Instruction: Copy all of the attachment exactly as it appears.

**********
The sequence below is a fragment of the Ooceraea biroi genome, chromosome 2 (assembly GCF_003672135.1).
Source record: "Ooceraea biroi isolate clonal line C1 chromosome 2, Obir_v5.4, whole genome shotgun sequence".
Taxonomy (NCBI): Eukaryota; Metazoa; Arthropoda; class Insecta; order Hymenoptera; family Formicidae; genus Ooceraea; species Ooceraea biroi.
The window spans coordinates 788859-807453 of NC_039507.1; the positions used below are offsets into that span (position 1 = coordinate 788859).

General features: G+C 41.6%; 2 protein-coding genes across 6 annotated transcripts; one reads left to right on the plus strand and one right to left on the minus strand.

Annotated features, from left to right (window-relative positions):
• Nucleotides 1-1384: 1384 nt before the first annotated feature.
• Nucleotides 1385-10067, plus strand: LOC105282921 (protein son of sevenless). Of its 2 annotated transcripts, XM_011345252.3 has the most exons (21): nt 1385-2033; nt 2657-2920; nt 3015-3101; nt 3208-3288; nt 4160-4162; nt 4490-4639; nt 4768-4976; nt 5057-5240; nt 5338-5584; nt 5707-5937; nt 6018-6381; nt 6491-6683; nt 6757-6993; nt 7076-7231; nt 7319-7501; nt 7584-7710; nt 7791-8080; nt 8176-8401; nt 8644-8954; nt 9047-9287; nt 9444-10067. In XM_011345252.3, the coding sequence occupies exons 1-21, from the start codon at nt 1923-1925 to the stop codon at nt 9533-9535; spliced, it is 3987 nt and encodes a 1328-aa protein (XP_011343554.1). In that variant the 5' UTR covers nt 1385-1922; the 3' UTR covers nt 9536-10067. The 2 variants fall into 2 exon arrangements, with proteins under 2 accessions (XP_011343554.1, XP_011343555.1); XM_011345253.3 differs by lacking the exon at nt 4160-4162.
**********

The sequence below is a fragment of the Ooceraea biroi genome, chromosome 2 (assembly GCF_003672135.1).
Source record: "Ooceraea biroi isolate clonal line C1 chromosome 2, Obir_v5.4, whole genome shotgun sequence".
Taxonomy (NCBI): Eukaryota; Metazoa; Arthropoda; class Insecta; order Hymenoptera; family Formicidae; genus Ooceraea; species Ooceraea biroi.
The window spans coordinates 788859-807453 of NC_039507.1; the positions used below are offsets into that span (position 1 = coordinate 788859).

General features: G+C 41.6%; 2 protein-coding genes across 6 annotated transcripts; one reads left to right on the plus strand and one right to left on the minus strand.

Annotated features, from left to right (window-relative positions):
• Nucleotides 1-1384: 1384 nt before the first annotated feature.
• Nucleotides 1385-10067, plus strand: LOC105282921 (protein son of sevenless). Of its 2 annotated transcripts, XM_011345252.3 has the most exons (21): nt 1385-2033; nt 2657-2920; nt 3015-3101; nt 3208-3288; nt 4160-4162; nt 4490-4639; nt 4768-4976; nt 5057-5240; nt 5338-5584; nt 5707-5937; nt 6018-6381; nt 6491-6683; nt 6757-6993; nt 7076-7231; nt 7319-7501; nt 7584-7710; nt 7791-8080; nt 8176-8401; nt 8644-8954; nt 9047-9287; nt 9444-10067. In XM_011345252.3, the coding sequence occupies exons 1-21, from the start codon at nt 1923-1925 to the stop codon at nt 9533-9535; spliced, it is 3987 nt and encodes a 1328-aa protein (XP_011343554.1). In that variant the 5' UTR covers nt 1385-1922; the 3' UTR covers nt 9536-10067. The 2 variants fall into 2 exon arrangements, with proteins under 2 accessions (XP_011343554.1, XP_011343555.1); XM_011345253.3 differs by lacking the exon at nt 4160-4162.